About a kilometer later with 4 k remaining, the pace slowed. Randall then took off before the 28.5 k checkpoint.
“Now I’m kicking myself for not trying to go with her,” Bjornsen said. “But she was so impressive.”
After changing her skis, Randall said her arms started cramping on the second lap, but she double poled with her legs and core as much as possible, and was able to latch back on by the top of the course on lap three.
“It’s kind of a nice feeling when you get to the top of the course on that third lap — now you know some of the big hills are done and … see whats left in the tank,” she said.
With two climbs remaining, Randall knew she had the speed and energy to knock off a few places in the standings. She jumped in her own track and skied her own tempo, then simply “ran out of room toward the finish,” she said. “It’s aways fun having people to catch.”
The result was something she could be pleased with, especially in a distance classic race that isn’t typically her bread and butter. Going into the 30 k, Randall said she didn’t have to worry about her mind wandering off to the upcoming sprint at World Cup Finals on Friday. Had the pressure been on to win that sprint, she might have approached Holmenkollen differently, especially as the race got tougher.
“It was kind of nice to be able to wrap up the Sprint Cup and go, ‘Now I just get to race,’ and not worry about whether it’s a smart decision or not,” she said.
While Randall was aiming for a top 15, Bjornsen said she wasn’t sure what to expect for a result. She had come down with one of her worst colds yet after the Sochi Olympics, and went for her first 30-minute walk/ski last Tuesday. She raced Wednesday in Drammen (qualifying in 21st then placing 30th), then focused on getting healthier each day until the 30 k.
“I would say now I’m 100 percent,” Bjornsen said.
Reflecting on her second Holmenkollen experience, she said this one will definitely be among her most memorable races.
“Holmenkollen has such an incredible atmosphere,” she said. “I was trying to take in the noise level at the top of Frognerseteren, so that helped and also skiing with a bunch of Norwegians.”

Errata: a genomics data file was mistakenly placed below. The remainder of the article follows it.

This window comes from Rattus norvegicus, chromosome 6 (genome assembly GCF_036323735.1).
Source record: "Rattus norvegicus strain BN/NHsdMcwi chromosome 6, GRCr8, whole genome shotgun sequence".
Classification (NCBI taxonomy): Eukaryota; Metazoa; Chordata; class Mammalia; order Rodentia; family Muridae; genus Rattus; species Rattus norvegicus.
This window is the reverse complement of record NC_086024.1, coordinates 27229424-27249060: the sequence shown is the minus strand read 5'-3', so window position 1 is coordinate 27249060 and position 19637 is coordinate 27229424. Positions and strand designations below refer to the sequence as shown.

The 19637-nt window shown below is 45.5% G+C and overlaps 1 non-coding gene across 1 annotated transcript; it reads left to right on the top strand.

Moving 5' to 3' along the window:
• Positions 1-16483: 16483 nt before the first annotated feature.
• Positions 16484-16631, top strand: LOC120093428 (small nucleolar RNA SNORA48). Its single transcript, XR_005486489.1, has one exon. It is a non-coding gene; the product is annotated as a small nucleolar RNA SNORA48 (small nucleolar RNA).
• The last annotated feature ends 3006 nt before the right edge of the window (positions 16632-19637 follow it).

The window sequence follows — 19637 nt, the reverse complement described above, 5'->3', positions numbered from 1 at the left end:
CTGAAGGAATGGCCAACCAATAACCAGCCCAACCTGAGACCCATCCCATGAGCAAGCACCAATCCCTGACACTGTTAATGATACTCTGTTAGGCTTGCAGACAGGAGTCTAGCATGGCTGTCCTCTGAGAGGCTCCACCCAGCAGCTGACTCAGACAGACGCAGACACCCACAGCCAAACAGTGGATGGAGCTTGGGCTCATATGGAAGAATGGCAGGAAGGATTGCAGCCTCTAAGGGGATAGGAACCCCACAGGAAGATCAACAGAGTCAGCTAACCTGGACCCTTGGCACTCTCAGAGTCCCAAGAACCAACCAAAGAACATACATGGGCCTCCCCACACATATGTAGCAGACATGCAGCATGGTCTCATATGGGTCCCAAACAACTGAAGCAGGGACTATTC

Sophie Caldwell (U.S. Ski Team) racing to 35th in her first Holmenkollen 30 k mass start in Oslo, Norway. (Photo: Fischer/Nordic Focus)
Three other U.S. women made the top 40, and Ida Sargent was close behind in 42nd.
Liz Stephen placed 32nd (+8:30.2) after two crashes. Sophie Caldwell finished 35th (+8:48.1) in her first Holmenkollen 30 k, and Caitlin Gregg (Team Gregg/Madshus) was 39th (+10:15.3).
“Tough day for me with a couple of crashes early on, but nothing serious like Astrid [Jacobsen] experienced,” Stephen wrote in a message, referring to the Norwegian’s scary crash off a ledge that sent her to the hospital. She suffered a blow to her head, shoulder and hip, but was not seriously injured, according to NRK.
“The atmosphere here at Holmenkollen is definitely something special, with fans chanting your name, and campfire smoke billowing in the air and sausage smells and fresh waffle smells wafting throughout the race,” Stephen wrote. “Someday I am going to have to come camp out and be one of the fans out there, for sure.”
Caldwell explained that it was a long enough race that she had “multiple highs and lows throughout it, but overall I think it went well,” she wrote in an email.
She switched her skis once at 13.3 k because everyone else was doing it, not necessarily because she needed to.
“I got to ski with Liz a bunch which was fun and then otherwise kind of hopped between a couple groups,” Caldwell wrote. “The race atmosphere was insane. There are people lining the entire course who have been camping out all weekend and they all know your name. They have start lists, so as long as you aren’t skiing with any Norwegians, they start chanting your name as you go by. I think the extra cheers definitely helped motor me around the course.”
According to Gregg, who was especially confident in her skis and stuck with the same pair throughout the race: “no matter how you are feeling, the spirit of the crowds lift you up.” While the classic race wasn’t her specialty, she enjoyed the length.
“My result was solid but certainly not outstanding,” Gregg wrote. “Some of girls had awesome races today so that was really cool! I found the pace right off the gun to be ridiculously fast and it kind of caught me off guard. I was in last place from the end of the stadium. This is something I obviously need to work on. Throughout the race I continued to move up steadily as other racers got tired.”
Gregg with travel with the U.S. team to race at the three-day World Cup Finals in Falun.
“This will be my first time racing there and I am very excited about the format!” she wrote.
Bjornsen said making it to World Cup Finals has been her major goal since last season.
“It’s going to be fun because it’s a lot of different races,” she said.